Los Angeles County is aiming to be more business and job friendly after a motion introduced by Supervisor Kathryn Barger passed this week.
The county is looking to attract and retain more businesses and create and grow more jobs, according to Barger’s office.
“Business owners, entrepreneurs and innovators have dreams to grow and expand their businesses while creating a new future for consumers, employees, neighborhoods and communities,” Barger said in a statement. “Our goal as a county should be to support all of these endeavors, from the large corporations to the mom-and-pop establishments on Main Street.”
Since the motion was approved Tuesday, county staff will evaluate strategies to help create an environment for L.A. County business to flourish, according to Barger’s office.
The county will examine their current policies and programs and work with stakeholders to analyze them.
“We must continually reinvent ourselves as a county if we are to keep up with the changing dynamics of the marketplace,” Barger said.
County agencies will give their recommendations to the Board of Supervisors in six months.
For a government to ensure they are being business friendly, they must recognize the roles businesses play in the area they represent, according to Holly Schroeder, the president and CEO of the Santa Clarita Valley Economic Development Corporation.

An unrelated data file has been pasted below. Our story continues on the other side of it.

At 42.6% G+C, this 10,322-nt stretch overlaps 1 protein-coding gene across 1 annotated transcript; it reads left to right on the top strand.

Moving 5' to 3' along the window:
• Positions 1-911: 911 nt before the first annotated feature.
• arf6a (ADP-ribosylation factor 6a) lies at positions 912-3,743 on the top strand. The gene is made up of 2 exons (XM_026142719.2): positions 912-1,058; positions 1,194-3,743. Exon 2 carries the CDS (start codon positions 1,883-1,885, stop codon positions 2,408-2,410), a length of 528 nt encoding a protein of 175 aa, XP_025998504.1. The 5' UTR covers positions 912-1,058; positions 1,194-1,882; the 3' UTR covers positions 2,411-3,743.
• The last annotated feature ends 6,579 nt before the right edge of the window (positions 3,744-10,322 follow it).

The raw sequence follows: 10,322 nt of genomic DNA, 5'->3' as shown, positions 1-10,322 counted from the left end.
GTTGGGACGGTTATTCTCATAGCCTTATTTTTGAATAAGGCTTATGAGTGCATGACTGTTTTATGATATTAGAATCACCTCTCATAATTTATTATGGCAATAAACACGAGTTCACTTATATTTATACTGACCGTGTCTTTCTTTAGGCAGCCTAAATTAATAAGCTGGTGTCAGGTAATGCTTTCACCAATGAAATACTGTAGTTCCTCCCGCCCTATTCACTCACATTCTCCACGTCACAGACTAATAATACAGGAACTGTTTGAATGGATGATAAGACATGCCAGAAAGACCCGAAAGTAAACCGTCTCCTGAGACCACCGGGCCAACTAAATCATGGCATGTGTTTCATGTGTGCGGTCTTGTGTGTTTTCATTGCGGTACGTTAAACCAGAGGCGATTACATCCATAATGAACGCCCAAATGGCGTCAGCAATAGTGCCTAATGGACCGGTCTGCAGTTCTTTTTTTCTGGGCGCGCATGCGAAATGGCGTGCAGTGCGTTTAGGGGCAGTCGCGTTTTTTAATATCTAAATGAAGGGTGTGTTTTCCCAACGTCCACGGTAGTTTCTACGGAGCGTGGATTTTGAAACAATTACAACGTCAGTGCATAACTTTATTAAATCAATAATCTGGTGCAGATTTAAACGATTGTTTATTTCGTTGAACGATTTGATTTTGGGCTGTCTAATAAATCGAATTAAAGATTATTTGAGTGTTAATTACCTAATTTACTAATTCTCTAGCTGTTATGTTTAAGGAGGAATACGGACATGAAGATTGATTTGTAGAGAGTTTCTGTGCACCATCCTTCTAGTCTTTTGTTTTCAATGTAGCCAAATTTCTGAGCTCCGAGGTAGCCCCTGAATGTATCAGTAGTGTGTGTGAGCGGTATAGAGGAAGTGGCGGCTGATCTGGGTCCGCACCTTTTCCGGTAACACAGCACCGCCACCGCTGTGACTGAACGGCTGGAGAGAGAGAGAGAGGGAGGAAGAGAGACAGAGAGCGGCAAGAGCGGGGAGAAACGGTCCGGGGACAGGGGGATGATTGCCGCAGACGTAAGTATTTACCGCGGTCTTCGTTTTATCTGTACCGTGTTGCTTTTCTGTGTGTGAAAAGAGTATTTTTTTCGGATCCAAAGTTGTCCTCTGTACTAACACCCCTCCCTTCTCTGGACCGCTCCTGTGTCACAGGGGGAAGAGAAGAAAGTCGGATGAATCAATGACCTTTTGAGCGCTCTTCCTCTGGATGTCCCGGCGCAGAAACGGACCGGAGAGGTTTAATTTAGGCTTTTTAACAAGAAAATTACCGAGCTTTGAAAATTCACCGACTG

“It is important to make sure they are not taking businesses for granted and are appreciating what they do,” Schroeder said. “They should make an effort to understand their world and try to understand where the other person is coming from.”
Businesses should be valued by governments in part because they directly and indirectly contribute to tax revenue by paying their taxes and employing people who pay their own taxes, she said.
Being business-friendly is not going to happen unless all departments and stakeholders collaborate, according to Schroeder.
For instance, she said, planning departments could conceivably each look to do something different with one rooftop. If each individually approved plans it might interfere with one another and result in plans for a pool, an air conditioning unit, solar panels and an event space all on the same roof.
“Let’s get everybody in the same room and get everything on the table at once,” she said.
Keeping one’s goal at the forefront of conversations and not allowing administrative structures to become more important is key, Schroeder said.
Governments should work with businesses on a case-by-case basis and not stick to rigid rules that may not be applicable or may cause a conflict in a situation, she said.
“When any businesses or government is working on regulations, it’s important to remember that those are put in place for a purpose,” the president and CEO said. “It provides important context for any decision an agency makes.”
Ultimately, Schroeder said being business-friendly is not a one-time fix, but an ongoing effort.